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Denise Huskins, left, and her boyfriend Aaron Quinn listen as their attorneys speak at a news conference July 13 in Vallejo, Calif.

Denise Huskins, left, and her boyfriend Aaron Quinn listen as their attorneys speak at a news conference July 13 in Vallejo, Calif.

As police tried to blame a man for his girlfriend’s murder, she was alive — tied to a bed with a bike lock by a kidnapper — before authorities called the abduction and rape a “Gone Girl”-style hoax, a bombshell legal claim against the city charges.

Denise Huskins and her boyfriend Aaron Quinn filed a claim against the city of Vallejo Thursday, alleging the police department messed up the investigation before “placing a defamatory tattoo on their foreheads that can’t be wiped off,” as their attorney said.

“During the time they were interrogating Aaron, if they had pursued and tracked down the guy, there would’ve been no rape,” attorney Jim Wagstaffe told the Daily News Friday.

Huskins and Quinn were drugged, tied up and separated during a home invasion in March. Huskins was abducted in the trunk of Quinn’s stolen Toyota Camry, and the criminal demanded an $8,500 ransom.

Huskins was bound with zip-ties, a bike lock and blacked out swim goggles in a bed in South Lake Tahoe, Calif., according to the claim. The kidnapper raped her twice, claiming he was filming the incident to use it against her if she went to police. During the second assault, he said his “boss” wanted him to rape again to get better footage.

Two days after the break-in, the kidnapper drove Huskins to her dad’s Huntington Beach home and released her without receiving any money.

Meanwhile, Quinn was forced to wear prison pants emblazoned with “Solano Prison,” a dirty shirt and no underwear as police interrogated him and took his clothes, the claim said. Quinn felt he wasn’t allowed to leave the room, which was locked, and he was prevented from speaking with his family or attorneys while an officer threatened to make him look like a “cold, calculated monster,” according to the claim.

“And while the officers were dithering, Denise was still in the hands of the kidnapper, who sexually assaulted again,” the claim said.

Although Quinn told police the kidnapper had said he would call and email with updates, police turned his phone on airplane mode as they interrogated him over 18 hours, missing at least two calls, the claim said. This meant police missed an opportunity to trace the calls to a kidnapper, Wagstaffe said.

After Huskins “inconveniently showed up alive” following attempts to blame Quinn for murder, police told reporters Huskins and Quinn had staged the abduction and sent authorities “on a wild goose chase,” Wagstaffe said, calling it victim blaming.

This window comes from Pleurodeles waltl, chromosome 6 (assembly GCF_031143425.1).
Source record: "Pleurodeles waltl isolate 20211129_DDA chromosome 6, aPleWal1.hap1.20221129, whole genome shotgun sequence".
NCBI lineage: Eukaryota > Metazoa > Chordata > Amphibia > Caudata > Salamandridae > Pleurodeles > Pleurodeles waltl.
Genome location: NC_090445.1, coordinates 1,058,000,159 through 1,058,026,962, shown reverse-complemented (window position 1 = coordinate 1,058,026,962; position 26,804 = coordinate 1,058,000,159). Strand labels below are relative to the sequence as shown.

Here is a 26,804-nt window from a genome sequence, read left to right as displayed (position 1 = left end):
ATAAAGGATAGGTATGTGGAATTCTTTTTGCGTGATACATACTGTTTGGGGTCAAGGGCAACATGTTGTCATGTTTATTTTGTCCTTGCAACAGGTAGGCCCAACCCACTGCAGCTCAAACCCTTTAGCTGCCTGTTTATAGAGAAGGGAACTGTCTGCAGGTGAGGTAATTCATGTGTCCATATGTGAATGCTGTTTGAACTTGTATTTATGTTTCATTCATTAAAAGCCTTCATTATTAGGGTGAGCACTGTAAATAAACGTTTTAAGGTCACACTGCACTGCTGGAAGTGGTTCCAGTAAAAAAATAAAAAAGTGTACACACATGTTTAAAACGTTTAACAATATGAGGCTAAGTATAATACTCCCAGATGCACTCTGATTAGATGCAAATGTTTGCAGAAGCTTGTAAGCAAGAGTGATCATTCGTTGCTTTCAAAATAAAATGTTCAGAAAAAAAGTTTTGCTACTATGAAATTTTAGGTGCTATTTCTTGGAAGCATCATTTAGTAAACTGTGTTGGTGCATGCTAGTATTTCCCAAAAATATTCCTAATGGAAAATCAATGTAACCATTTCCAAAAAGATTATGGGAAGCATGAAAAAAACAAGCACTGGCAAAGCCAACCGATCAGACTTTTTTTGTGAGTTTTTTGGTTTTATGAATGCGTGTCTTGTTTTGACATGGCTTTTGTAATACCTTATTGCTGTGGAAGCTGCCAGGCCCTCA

Police said there was no evidence at the time to substantiate their claims.

Huskins did not immediately report she had been raped, which raised suspicions. But she was scared because the kidnapper had threatened to kill her, the claim said.

Matthew Muller, 38, was arrested for the kidnapping of Denise Huskins many took for a hoax, police said.DUBLIN POLICE DEPARTMENT
Matthew Muller, 38, was arrested for the kidnapping of Denise Huskins many took for a hoax, police said.

When Huskins asked for a rape kit, authorities told her “keep your clothes on” and did not take her seriously, the claim alleged.

After Huskins’ mom told police her daughter had been molested at the age of 12, Detective Matthew Mustard said it made sense that Huskins would make up a kidnapping because sexual assault victims try to get attention, the claim said.

Police were also suspicious that Quinn waited hours to go to police, but the intruder claimed to be watching him on surveillance and pledged to kill Huskins if he went to police, according to the claim.

In July, the police department in Dublin, Calif., nabbed the alleged kidnapper, Michael Muller, after a similar incident.

Vallejo police missed or “intentionally ignored” evidence that “could have kept Denise from further harm,” the claim says.

The claim, seeking an unspecified number of monetary damages, is a prerequisite to a lawsuit. Under California law, the city has six months to respond to a claim, and if it rejects the claim, Huskins and Quinn can sue.

In an apology letter to Quinn and Huskins, police said their comments, though later proving to be “unnecessarily harsh and offensive,” were “based on our findings at the time.”

Vallejo police did not return calls for comment.

While the Daily News typically does not name rape victims, Huskins “never wants another woman to go through what she went through,” Wagstaffe said.

“My clients do sincerely hope what comes for us is the lesson that we don’t blame the victims, we don’t rub salt in the wounds or tattoo them with false charges,” he said.

‘Gone Girl’ Victim Tied To Bed With Bike Lock, Raped As Police Interrogate Boyfriend – Couple Sues Cops

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